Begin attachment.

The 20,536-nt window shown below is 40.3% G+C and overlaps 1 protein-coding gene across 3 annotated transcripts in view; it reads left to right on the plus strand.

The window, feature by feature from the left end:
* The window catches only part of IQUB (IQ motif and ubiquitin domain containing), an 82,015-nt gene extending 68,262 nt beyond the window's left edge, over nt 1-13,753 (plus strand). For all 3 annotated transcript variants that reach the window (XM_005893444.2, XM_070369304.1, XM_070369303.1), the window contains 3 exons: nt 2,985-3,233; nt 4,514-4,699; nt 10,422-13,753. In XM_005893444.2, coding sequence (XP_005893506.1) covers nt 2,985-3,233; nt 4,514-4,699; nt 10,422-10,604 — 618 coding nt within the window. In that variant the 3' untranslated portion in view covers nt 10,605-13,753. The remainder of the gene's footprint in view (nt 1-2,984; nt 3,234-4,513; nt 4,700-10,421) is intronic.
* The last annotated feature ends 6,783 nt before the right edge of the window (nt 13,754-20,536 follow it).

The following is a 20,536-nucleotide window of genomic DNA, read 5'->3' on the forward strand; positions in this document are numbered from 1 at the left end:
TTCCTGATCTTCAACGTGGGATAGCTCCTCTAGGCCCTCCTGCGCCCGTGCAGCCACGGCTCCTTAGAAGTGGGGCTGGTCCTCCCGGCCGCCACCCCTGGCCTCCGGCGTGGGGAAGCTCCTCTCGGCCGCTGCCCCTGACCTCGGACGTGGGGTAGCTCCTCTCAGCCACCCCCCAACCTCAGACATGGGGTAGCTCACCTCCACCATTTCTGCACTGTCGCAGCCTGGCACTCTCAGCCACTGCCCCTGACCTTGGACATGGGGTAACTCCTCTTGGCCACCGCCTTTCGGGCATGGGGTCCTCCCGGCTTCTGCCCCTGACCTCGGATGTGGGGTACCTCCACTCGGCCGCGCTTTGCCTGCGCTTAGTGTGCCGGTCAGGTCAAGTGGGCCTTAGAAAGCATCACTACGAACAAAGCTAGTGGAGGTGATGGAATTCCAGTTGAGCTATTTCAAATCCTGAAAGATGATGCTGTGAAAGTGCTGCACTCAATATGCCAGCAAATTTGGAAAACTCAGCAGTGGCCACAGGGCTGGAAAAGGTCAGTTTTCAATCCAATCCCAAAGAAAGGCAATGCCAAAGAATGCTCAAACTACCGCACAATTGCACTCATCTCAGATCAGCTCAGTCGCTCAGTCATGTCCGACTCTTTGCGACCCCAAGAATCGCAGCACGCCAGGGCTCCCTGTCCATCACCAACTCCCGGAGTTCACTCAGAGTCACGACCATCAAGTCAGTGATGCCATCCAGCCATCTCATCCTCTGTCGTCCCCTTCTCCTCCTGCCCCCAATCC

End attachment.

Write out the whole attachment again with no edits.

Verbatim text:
The 20,536-nt window shown below is 40.3% G+C and overlaps 1 protein-coding gene across 3 annotated transcripts in view; it reads left to right on the plus strand.

The window, feature by feature from the left end:
* The window catches only part of IQUB (IQ motif and ubiquitin domain containing), an 82,015-nt gene extending 68,262 nt beyond the window's left edge, over nt 1-13,753 (plus strand). For all 3 annotated transcript variants that reach the window (XM_005893444.2, XM_070369304.1, XM_070369303.1), the window contains 3 exons: nt 2,985-3,233; nt 4,514-4,699; nt 10,422-13,753. In XM_005893444.2, coding sequence (XP_005893506.1) covers nt 2,985-3,233; nt 4,514-4,699; nt 10,422-10,604 — 618 coding nt within the window. In that variant the 3' untranslated portion in view covers nt 10,605-13,753. The remainder of the gene's footprint in view (nt 1-2,984; nt 3,234-4,513; nt 4,700-10,421) is intronic.
* The last annotated feature ends 6,783 nt before the right edge of the window (nt 13,754-20,536 follow it).

The following is a 20,536-nucleotide window of genomic DNA, read 5'->3' on the forward strand; positions in this document are numbered from 1 at the left end:
TTCCTGATCTTCAACGTGGGATAGCTCCTCTAGGCCCTCCTGCGCCCGTGCAGCCACGGCTCCTTAGAAGTGGGGCTGGTCCTCCCGGCCGCCACCCCTGGCCTCCGGCGTGGGGAAGCTCCTCTCGGCCGCTGCCCCTGACCTCGGACGTGGGGTAGCTCCTCTCAGCCACCCCCCAACCTCAGACATGGGGTAGCTCACCTCCACCATTTCTGCACTGTCGCAGCCTGGCACTCTCAGCCACTGCCCCTGACCTTGGACATGGGGTAACTCCTCTTGGCCACCGCCTTTCGGGCATGGGGTCCTCCCGGCTTCTGCCCCTGACCTCGGATGTGGGGTACCTCCACTCGGCCGCGCTTTGCCTGCGCTTAGTGTGCCGGTCAGGTCAAGTGGGCCTTAGAAAGCATCACTACGAACAAAGCTAGTGGAGGTGATGGAATTCCAGTTGAGCTATTTCAAATCCTGAAAGATGATGCTGTGAAAGTGCTGCACTCAATATGCCAGCAAATTTGGAAAACTCAGCAGTGGCCACAGGGCTGGAAAAGGTCAGTTTTCAATCCAATCCCAAAGAAAGGCAATGCCAAAGAATGCTCAAACTACCGCACAATTGCACTCATCTCAGATCAGCTCAGTCGCTCAGTCATGTCCGACTCTTTGCGACCCCAAGAATCGCAGCACGCCAGGGCTCCCTGTCCATCACCAACTCCCGGAGTTCACTCAGAGTCACGACCATCAAGTCAGTGATGCCATCCAGCCATCTCATCCTCTGTCGTCCCCTTCTCCTCCTGCCCCCAATCC